I will give a brief survey of work that has been going on for the past 6 years, mostly on ground states of Bose gases, with various collaborators (Aizenman, Seiringer, Solovej, Yngvason).

These include:
1.) The asymptotic ground state energy of dilute homogeneous gases in 3 and in 2 dimensions.
2.) Proof that the Gross-Pitaevskii equation is correct in this limit for trapped gases.
3.) The existence of 100% Bose-Einstein condensation and 100% superfluidity in this limit.
4.) The verification of Foldy's formula for high density jellium and of Dyson's conjecture for the 2-component charged Bose gas in 3D.
5.) Proof of the transition from 3D to 1D behavior (Lieb-Liniger model) for 3D bosons in long traps.
6.) A model for an optical lattice that displays true quenching of BEC for interacting bosons when the lattice is "deep" enough. (Phys. Rev. A 70, 023612 (2004)).

 Scattering in Tight Atom Waveguides and Confinement Induced Resonances

Michael G. Moore

Ohio University
Department of Physics Astronomy
Athens, OH 45701

Recent work will be presented on the use of zero-range models to study low-energy scattering under tight transverse confinement. The effects of confinement on atom-atom scattering can be investigated via a Green's function, developed by A. Lupu-Sax, where the Green's function of the confinement potential, and the low-energy behavior of the free-space T-matrix of the scatterer are the only inputs. The approach allows the calculation of multi-channel 1-d scattering amplitudes, from which the complete Kinetic coefficients can be determined. In addition, the appearance of Confinement induced resonances, and their interpretation as a type of Feshbach resonance will be presented, as well as the influence of the confinement on near-threshold bound states.

 

A Two-Dimensional Bose-Einstein Condensate in an Optical Surface Trap

B. Engeser, D. Rychtarik, Hanns-Christoph Nägerl, and Rudolf Grimm
Institut für Experimentalphysik, Technikerstraße 25, Universität Innsbruck, 6020 Innsbruck, Austria

Phone: +43-512-507 6316, , FAX: +43-512-507 2921, email: Christoph.Naegerl@uibk.ac.at

We create a single two-dimensional Bose-Einstein Condensate of Cesium atoms by evaporative cooling in a highly anisotropic surface trap [1]. Our gravito-optical surface trap is based on a horizontal evanescent-wave atom mirror in combination with a horizontally confining optical dipole potential. The pancake-shaped condensate of a few thousand atoms with an aspect ratio of 50:1 is produced 4 micrometers above the dielectric surface. We detect the formation of the condensate either by a release-and-recapture technique along the horizontal direction or alternatively by inducing a collapse of the condensate at negative scattering lengths.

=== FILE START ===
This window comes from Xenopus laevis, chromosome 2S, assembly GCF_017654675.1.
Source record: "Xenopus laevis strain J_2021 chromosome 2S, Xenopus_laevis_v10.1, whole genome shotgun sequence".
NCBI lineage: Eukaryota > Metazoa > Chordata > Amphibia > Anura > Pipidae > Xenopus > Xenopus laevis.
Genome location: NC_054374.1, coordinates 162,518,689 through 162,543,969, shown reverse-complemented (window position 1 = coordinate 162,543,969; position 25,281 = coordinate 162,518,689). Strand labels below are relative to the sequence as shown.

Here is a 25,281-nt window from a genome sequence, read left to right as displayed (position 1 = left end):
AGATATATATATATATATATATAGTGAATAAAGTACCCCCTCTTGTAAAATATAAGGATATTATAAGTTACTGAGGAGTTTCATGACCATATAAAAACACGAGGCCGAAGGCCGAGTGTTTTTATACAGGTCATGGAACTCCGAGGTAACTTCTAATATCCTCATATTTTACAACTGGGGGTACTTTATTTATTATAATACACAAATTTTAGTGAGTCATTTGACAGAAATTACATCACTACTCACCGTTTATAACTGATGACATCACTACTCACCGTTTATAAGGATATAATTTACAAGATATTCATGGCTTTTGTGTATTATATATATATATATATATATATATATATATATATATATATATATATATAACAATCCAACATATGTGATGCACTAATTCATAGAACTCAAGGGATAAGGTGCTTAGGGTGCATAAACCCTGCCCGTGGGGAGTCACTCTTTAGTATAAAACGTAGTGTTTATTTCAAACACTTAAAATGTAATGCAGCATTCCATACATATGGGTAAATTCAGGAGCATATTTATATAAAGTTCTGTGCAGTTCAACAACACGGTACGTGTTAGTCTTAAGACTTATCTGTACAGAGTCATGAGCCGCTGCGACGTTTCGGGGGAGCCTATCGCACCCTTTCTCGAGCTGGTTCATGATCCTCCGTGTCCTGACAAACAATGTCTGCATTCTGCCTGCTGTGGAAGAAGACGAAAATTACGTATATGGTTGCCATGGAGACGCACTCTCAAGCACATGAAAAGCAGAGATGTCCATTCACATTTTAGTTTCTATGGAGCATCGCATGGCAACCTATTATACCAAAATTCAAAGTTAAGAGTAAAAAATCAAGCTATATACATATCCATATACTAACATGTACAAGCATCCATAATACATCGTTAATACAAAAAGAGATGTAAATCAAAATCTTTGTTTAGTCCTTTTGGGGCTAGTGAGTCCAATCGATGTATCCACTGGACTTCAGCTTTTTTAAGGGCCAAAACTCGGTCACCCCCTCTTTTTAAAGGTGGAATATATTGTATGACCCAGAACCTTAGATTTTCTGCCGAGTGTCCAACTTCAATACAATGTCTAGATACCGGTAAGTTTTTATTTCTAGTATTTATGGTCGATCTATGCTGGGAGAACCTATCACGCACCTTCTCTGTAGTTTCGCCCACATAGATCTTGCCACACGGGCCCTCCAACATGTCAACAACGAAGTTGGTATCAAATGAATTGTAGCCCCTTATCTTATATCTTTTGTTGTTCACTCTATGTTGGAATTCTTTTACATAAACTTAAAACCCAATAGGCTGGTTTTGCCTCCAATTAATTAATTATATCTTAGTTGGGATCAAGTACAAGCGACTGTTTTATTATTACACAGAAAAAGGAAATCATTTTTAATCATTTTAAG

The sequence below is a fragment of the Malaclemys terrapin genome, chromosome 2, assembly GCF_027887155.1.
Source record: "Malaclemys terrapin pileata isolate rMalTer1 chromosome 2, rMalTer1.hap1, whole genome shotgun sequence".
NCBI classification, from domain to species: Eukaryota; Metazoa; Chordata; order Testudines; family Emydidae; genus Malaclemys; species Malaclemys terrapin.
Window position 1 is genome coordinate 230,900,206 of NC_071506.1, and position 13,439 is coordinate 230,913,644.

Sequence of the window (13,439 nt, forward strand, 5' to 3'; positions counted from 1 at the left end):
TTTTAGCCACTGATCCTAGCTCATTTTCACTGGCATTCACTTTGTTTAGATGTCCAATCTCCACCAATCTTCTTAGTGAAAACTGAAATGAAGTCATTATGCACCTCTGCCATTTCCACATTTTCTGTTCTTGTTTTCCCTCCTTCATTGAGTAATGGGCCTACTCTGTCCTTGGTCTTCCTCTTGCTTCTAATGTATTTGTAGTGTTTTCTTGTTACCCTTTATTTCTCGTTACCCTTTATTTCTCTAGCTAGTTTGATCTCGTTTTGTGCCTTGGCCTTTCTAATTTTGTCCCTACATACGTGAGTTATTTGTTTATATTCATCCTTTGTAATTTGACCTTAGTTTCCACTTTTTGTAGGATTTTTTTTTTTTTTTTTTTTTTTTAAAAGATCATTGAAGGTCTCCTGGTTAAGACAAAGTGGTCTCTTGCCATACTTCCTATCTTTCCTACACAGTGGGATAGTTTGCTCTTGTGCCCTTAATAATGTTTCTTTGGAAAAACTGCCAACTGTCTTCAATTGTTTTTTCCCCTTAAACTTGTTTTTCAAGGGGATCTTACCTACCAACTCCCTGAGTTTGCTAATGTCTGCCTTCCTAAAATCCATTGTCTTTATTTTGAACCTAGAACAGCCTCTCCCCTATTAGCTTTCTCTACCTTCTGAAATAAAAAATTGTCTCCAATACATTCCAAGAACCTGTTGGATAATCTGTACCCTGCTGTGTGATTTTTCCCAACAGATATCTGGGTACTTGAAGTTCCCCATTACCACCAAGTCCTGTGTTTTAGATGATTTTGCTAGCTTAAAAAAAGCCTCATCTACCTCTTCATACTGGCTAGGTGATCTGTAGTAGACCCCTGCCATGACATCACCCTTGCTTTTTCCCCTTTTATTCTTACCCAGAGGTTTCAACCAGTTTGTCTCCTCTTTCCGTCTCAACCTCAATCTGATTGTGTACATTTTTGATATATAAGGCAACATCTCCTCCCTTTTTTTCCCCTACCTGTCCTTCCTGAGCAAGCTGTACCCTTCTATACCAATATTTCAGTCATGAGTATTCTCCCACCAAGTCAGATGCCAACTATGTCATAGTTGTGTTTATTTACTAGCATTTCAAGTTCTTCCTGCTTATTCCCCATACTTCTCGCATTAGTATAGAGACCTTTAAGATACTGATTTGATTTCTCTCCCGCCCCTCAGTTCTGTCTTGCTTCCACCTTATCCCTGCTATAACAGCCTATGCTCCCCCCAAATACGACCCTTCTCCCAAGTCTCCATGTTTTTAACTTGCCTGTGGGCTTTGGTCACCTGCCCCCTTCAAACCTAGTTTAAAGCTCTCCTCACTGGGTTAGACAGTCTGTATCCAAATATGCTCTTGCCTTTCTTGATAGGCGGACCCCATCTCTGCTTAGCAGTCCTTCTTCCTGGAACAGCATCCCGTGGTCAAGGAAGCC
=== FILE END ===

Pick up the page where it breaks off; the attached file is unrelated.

The condensate will now allow us to study the effects of reduced dimensionality on the spectrum of collective excitations and on the behavior and stability of vortices. For vanishing scattering lengths it could be possible to detect the anisotropy of the dipole-dipole interaction. Further, an optical surface lattice could be created through the interference of two or more evanescent waves to produce individual one-dimensional traps to study the Tonks-Girardeau limit of an interacting Bose system.

References
1. D. Rychtarik, B. Engeser, H.-C. Nägerl, and R. Grimm, Phys. Rev. Lett. 92, 173003 (2004)

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Nonlinear Wave Dynamics in One Dimensional Periodic Potentials

Thomas Anker, Michael Albiez, Bernd Eiermann, Rudolf Gati, Stephan Hunsmann, Markus Oberthaler

Kirchhoff-Institut für Physik
Universität Heidelberg
Im Neuenheimer Feld 227
69120 Heidelberg

Nonlinear matter wave dynamics in one­dimensional periodic potentials is very diverse. In this talk we will present our experimental results on two different wave phenomena leading to the formation of non-spreading wave packets.